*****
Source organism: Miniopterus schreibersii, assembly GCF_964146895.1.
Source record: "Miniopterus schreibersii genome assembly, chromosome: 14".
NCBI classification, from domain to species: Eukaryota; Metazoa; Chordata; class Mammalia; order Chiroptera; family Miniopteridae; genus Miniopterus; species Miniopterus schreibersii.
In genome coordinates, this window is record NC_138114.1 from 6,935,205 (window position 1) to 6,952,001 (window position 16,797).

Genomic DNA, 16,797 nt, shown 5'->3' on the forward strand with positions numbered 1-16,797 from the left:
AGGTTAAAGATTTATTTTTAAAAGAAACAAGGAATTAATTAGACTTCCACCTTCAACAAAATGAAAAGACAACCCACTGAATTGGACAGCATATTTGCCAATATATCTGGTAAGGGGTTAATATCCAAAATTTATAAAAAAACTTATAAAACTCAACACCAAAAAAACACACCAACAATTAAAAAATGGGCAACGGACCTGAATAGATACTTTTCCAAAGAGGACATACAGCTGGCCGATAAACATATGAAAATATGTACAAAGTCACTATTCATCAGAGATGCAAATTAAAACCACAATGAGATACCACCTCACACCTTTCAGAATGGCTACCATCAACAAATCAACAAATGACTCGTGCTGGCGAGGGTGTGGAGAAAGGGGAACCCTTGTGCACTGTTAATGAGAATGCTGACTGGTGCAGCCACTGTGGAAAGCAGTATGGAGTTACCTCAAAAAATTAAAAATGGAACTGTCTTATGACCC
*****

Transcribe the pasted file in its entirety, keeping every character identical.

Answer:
Source organism: Miniopterus schreibersii, assembly GCF_964146895.1.
Source record: "Miniopterus schreibersii genome assembly, chromosome: 14".
NCBI classification, from domain to species: Eukaryota; Metazoa; Chordata; class Mammalia; order Chiroptera; family Miniopteridae; genus Miniopterus; species Miniopterus schreibersii.
In genome coordinates, this window is record NC_138114.1 from 6,935,205 (window position 1) to 6,952,001 (window position 16,797).

Genomic DNA, 16,797 nt, shown 5'->3' on the forward strand with positions numbered 1-16,797 from the left:
AGGTTAAAGATTTATTTTTAAAAGAAACAAGGAATTAATTAGACTTCCACCTTCAACAAAATGAAAAGACAACCCACTGAATTGGACAGCATATTTGCCAATATATCTGGTAAGGGGTTAATATCCAAAATTTATAAAAAAACTTATAAAACTCAACACCAAAAAAACACACCAACAATTAAAAAATGGGCAACGGACCTGAATAGATACTTTTCCAAAGAGGACATACAGCTGGCCGATAAACATATGAAAATATGTACAAAGTCACTATTCATCAGAGATGCAAATTAAAACCACAATGAGATACCACCTCACACCTTTCAGAATGGCTACCATCAACAAATCAACAAATGACTCGTGCTGGCGAGGGTGTGGAGAAAGGGGAACCCTTGTGCACTGTTAATGAGAATGCTGACTGGTGCAGCCACTGTGGAAAGCAGTATGGAGTTACCTCAAAAAATTAAAAATGGAACTGTCTTATGACCC